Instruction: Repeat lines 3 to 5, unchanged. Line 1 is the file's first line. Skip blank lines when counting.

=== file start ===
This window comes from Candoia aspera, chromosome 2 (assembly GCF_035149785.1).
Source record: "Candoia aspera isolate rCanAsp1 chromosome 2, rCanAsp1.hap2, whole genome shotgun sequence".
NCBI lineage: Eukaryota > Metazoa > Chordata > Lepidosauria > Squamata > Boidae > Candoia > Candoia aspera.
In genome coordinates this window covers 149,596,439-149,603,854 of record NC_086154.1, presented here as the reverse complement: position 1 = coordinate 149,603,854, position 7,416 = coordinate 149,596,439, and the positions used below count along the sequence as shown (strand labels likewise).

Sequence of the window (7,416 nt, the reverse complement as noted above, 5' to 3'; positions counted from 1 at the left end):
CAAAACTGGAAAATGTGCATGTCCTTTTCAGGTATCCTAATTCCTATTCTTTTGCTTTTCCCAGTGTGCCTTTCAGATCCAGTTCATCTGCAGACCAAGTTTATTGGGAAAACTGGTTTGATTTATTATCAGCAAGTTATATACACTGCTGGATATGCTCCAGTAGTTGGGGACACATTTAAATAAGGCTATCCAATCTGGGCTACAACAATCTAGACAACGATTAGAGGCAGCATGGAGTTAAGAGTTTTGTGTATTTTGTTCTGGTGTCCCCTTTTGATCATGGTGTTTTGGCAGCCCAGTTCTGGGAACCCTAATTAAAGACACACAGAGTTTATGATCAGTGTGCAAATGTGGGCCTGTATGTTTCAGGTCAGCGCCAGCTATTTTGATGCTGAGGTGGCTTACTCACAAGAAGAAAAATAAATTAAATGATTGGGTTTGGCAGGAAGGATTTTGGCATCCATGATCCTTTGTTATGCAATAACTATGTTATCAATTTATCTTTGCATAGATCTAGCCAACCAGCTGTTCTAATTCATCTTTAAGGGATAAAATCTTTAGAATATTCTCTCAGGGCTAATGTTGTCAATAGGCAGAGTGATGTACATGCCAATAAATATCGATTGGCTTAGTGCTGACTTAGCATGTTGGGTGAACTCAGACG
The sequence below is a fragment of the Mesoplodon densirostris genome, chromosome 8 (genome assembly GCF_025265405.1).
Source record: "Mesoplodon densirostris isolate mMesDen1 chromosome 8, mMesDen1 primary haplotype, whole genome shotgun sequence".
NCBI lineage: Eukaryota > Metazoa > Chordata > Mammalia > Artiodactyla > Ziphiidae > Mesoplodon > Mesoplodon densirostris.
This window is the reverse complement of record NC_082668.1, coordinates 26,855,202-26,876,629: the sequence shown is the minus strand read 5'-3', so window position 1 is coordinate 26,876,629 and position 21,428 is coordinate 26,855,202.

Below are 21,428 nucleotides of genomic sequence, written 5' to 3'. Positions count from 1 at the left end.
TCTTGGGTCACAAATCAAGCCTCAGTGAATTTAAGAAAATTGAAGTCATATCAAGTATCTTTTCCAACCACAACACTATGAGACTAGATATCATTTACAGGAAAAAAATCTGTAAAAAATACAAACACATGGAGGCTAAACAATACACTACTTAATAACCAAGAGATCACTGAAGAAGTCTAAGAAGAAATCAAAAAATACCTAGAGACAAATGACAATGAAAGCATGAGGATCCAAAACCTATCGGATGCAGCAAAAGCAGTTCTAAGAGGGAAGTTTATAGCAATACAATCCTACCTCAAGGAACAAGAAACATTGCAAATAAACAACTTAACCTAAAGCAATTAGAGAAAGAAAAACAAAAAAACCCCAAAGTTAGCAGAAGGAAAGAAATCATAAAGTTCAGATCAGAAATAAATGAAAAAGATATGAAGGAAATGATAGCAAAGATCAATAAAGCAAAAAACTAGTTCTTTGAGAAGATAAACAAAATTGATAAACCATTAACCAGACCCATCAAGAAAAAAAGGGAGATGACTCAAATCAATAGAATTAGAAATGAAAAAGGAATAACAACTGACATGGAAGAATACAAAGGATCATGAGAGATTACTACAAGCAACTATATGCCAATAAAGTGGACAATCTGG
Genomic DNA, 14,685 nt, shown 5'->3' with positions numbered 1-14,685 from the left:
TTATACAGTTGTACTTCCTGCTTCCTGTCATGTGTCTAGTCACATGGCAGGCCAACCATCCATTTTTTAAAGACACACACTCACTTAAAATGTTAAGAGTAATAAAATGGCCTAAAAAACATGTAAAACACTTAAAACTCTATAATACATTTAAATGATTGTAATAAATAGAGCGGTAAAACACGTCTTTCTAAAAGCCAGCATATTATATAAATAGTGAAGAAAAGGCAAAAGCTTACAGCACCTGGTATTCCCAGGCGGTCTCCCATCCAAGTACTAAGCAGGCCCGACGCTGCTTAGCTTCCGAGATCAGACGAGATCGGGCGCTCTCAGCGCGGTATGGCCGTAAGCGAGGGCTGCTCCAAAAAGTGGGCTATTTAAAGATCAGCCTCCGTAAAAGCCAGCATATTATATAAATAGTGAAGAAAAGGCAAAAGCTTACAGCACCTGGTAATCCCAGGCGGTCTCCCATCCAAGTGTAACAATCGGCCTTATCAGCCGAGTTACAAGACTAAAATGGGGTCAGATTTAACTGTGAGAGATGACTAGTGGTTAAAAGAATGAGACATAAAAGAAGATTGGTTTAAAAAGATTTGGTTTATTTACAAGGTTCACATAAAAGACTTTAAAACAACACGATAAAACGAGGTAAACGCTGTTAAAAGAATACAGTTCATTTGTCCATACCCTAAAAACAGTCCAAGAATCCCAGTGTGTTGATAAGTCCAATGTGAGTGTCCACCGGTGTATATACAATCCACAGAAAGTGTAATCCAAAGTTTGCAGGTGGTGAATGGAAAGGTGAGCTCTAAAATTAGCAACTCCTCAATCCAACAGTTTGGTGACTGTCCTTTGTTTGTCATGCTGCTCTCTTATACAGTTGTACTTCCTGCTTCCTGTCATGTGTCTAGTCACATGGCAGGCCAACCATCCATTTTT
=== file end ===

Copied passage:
NCBI lineage: Eukaryota > Metazoa > Chordata > Lepidosauria > Squamata > Boidae > Candoia > Candoia aspera.
In genome coordinates this window covers 149,596,439-149,603,854 of record NC_086154.1, presented here as the reverse complement: position 1 = coordinate 149,603,854, position 7,416 = coordinate 149,596,439, and the positions used below count along the sequence as shown (strand labels likewise).

Sequence of the window (7,416 nt, the reverse complement as noted above, 5' to 3'; positions counted from 1 at the left end):